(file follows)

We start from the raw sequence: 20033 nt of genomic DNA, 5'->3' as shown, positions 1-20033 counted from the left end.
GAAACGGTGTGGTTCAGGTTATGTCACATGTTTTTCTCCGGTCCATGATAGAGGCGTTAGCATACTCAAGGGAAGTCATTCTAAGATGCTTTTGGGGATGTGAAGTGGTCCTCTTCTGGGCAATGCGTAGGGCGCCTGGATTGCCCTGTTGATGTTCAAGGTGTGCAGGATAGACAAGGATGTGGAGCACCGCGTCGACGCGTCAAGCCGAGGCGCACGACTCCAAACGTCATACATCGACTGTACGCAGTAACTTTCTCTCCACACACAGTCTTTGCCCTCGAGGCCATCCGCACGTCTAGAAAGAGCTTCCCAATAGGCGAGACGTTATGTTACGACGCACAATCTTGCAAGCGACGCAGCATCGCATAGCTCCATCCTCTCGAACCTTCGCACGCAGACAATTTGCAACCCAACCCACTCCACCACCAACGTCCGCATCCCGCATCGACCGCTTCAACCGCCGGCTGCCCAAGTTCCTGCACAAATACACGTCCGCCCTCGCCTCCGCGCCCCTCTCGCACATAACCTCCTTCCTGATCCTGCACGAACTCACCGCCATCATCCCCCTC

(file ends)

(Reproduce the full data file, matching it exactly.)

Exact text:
We start from the raw sequence: 20033 nt of genomic DNA, 5'->3' as shown, positions 1-20033 counted from the left end.
GAAACGGTGTGGTTCAGGTTATGTCACATGTTTTTCTCCGGTCCATGATAGAGGCGTTAGCATACTCAAGGGAAGTCATTCTAAGATGCTTTTGGGGATGTGAAGTGGTCCTCTTCTGGGCAATGCGTAGGGCGCCTGGATTGCCCTGTTGATGTTCAAGGTGTGCAGGATAGACAAGGATGTGGAGCACCGCGTCGACGCGTCAAGCCGAGGCGCACGACTCCAAACGTCATACATCGACTGTACGCAGTAACTTTCTCTCCACACACAGTCTTTGCCCTCGAGGCCATCCGCACGTCTAGAAAGAGCTTCCCAATAGGCGAGACGTTATGTTACGACGCACAATCTTGCAAGCGACGCAGCATCGCATAGCTCCATCCTCTCGAACCTTCGCACGCAGACAATTTGCAACCCAACCCACTCCACCACCAACGTCCGCATCCCGCATCGACCGCTTCAACCGCCGGCTGCCCAAGTTCCTGCACAAATACACGTCCGCCCTCGCCTCCGCGCCCCTCTCGCACATAACCTCCTTCCTGATCCTGCACGAACTCACCGCCATCATCCCCCTC